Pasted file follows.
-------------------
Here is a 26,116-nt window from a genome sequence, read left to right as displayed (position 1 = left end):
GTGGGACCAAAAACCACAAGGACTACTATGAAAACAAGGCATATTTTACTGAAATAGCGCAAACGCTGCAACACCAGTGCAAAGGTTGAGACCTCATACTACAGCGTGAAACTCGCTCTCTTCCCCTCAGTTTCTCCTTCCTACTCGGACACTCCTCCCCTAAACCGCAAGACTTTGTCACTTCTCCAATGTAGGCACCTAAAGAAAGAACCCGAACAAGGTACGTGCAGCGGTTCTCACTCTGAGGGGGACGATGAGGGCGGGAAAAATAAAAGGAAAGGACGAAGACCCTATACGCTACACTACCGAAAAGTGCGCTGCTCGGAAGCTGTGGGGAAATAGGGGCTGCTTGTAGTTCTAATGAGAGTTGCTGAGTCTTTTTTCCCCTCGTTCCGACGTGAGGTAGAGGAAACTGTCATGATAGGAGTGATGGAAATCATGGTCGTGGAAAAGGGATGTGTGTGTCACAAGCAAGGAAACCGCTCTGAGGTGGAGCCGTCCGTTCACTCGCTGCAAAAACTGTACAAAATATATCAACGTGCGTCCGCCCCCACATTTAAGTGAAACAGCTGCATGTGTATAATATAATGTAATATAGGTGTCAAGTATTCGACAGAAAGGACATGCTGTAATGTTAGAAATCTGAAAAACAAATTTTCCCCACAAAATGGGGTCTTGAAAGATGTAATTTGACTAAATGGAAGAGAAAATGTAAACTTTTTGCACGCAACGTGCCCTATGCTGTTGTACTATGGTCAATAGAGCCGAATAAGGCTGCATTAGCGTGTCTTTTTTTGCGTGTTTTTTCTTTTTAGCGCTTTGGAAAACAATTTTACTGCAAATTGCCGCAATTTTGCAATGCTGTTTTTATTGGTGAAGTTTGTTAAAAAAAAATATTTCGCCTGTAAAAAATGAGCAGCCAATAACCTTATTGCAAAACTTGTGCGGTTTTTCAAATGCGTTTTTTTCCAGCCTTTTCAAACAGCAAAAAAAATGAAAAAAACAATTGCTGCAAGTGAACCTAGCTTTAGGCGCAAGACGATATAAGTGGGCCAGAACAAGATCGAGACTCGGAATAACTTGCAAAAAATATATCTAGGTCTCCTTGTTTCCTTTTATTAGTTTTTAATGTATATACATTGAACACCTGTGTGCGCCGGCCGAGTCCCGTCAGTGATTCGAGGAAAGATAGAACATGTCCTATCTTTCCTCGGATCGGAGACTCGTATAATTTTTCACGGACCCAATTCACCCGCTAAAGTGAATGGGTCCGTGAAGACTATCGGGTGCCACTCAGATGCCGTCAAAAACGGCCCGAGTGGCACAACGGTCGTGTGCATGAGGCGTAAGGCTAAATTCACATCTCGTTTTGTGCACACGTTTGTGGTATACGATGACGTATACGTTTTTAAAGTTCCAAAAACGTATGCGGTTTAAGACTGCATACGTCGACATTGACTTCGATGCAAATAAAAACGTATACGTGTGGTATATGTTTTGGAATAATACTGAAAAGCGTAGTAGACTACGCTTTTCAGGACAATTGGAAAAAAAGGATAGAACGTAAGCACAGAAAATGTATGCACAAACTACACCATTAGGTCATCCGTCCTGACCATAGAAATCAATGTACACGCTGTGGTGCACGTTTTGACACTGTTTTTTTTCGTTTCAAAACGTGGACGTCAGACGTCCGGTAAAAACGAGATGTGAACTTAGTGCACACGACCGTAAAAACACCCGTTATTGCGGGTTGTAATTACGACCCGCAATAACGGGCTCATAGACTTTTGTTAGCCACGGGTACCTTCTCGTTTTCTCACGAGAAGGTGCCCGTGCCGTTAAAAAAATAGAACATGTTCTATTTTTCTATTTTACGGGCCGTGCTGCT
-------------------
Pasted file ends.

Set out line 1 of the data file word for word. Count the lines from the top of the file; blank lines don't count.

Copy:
Here is a 26,116-nt window from a genome sequence, read left to right as displayed (position 1 = left end):